OSCE National Minority Rights in the United States: The Limits of Conflict Prevention
The John Marshall Law School
January 27, 1998
Suffolk Transnational Law Review, Vol. 23, No. 1, 1999
This article explores the role and structure of the Organization for Security and Cooperation in Europe (OSCE) in the late 1990's during a period when it was undergoing a dramatic expansion of its mandate in response to the end of the Cold War. In particular the article describes the OSCE's creation of the concept of national minority rights. It presents an analysis of whether the rights and obligations of OSCE members, as stated in the various statements issued by OSCE members, states have become customary international law. Finally, it explores the question of whether US courts would recognize the existence of the OSCE's national minority rights in the United States.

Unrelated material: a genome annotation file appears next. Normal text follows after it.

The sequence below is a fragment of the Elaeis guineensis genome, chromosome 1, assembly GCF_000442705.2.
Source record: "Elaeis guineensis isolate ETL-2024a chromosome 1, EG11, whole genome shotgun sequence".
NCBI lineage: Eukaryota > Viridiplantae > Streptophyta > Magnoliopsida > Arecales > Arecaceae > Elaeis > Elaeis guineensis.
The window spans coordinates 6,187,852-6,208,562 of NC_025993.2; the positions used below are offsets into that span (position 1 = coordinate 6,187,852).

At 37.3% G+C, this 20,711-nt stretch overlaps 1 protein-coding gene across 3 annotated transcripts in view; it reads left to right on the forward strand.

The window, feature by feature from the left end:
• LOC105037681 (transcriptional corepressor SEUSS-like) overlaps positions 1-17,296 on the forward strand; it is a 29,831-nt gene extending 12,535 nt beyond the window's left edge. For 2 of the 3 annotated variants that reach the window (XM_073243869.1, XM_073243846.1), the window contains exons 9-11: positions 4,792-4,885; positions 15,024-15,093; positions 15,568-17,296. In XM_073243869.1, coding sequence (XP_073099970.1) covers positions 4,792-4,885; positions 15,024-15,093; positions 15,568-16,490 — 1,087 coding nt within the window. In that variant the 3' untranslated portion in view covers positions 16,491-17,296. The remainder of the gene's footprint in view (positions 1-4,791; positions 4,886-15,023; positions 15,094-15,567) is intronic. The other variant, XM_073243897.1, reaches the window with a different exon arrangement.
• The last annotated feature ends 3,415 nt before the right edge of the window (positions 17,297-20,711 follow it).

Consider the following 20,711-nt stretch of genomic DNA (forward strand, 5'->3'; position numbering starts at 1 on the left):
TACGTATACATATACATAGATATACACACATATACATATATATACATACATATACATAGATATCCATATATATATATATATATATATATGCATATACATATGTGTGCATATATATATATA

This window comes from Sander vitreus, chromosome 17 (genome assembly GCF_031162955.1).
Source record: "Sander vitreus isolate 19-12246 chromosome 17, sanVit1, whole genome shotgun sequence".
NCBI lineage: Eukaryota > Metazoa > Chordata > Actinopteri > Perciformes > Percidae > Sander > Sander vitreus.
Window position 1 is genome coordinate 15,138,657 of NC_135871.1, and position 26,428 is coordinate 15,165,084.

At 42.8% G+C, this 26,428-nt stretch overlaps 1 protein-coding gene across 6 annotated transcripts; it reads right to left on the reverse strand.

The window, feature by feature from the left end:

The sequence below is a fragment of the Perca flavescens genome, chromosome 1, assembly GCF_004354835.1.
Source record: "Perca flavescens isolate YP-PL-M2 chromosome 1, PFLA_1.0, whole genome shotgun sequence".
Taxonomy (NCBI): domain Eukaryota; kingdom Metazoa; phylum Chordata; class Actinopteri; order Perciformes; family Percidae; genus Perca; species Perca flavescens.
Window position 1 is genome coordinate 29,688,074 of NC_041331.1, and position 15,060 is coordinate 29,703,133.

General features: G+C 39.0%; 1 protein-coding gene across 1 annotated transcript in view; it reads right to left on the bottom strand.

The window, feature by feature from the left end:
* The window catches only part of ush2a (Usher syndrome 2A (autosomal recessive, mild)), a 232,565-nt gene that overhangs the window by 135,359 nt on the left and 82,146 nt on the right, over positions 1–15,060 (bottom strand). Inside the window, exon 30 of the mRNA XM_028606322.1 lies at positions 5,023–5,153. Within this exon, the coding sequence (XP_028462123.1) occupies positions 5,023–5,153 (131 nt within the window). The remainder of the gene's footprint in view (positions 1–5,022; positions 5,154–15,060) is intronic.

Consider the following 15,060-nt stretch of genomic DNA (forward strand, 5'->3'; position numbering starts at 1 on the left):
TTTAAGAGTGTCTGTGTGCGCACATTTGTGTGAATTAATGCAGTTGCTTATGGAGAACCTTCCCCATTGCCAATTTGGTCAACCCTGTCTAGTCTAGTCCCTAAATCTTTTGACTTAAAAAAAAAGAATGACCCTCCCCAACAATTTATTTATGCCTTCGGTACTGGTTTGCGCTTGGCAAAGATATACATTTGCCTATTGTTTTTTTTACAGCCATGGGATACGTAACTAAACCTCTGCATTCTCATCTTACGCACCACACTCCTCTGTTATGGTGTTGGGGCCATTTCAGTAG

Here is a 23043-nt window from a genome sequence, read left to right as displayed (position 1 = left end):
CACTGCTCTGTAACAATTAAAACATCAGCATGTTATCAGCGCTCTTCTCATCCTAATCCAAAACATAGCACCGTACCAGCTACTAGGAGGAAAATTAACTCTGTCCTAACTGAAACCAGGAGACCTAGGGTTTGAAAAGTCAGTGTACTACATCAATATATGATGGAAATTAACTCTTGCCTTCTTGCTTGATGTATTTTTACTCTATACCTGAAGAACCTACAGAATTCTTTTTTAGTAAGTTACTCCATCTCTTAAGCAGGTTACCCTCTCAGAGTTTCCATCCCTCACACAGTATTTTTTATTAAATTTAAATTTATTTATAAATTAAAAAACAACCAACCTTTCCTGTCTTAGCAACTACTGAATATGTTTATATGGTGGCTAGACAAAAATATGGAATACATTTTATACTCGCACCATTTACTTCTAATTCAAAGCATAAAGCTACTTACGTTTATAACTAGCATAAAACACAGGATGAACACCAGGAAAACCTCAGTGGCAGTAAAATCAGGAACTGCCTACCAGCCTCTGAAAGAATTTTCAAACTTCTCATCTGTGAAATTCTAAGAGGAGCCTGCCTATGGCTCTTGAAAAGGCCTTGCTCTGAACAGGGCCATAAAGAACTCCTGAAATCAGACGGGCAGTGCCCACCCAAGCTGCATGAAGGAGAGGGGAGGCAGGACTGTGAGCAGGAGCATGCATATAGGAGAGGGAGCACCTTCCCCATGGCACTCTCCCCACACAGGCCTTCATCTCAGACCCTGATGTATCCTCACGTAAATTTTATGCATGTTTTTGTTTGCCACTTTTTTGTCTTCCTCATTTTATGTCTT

Number of Pages in PDF File: 56
Keywords: OSCE, CSCE, Organization for Security and Cooperation in Europe, Helsinki Final Act, opinio juris, customary international law, gentleman's agreement, Cold War, national minority rights
JEL Classification: K33Accepted Paper Series
Date posted: January 31, 2012
© 2013 Social Science Electronic Publishing, Inc. All Rights Reserved.
This page was processed by apollo7 in 0.313 seconds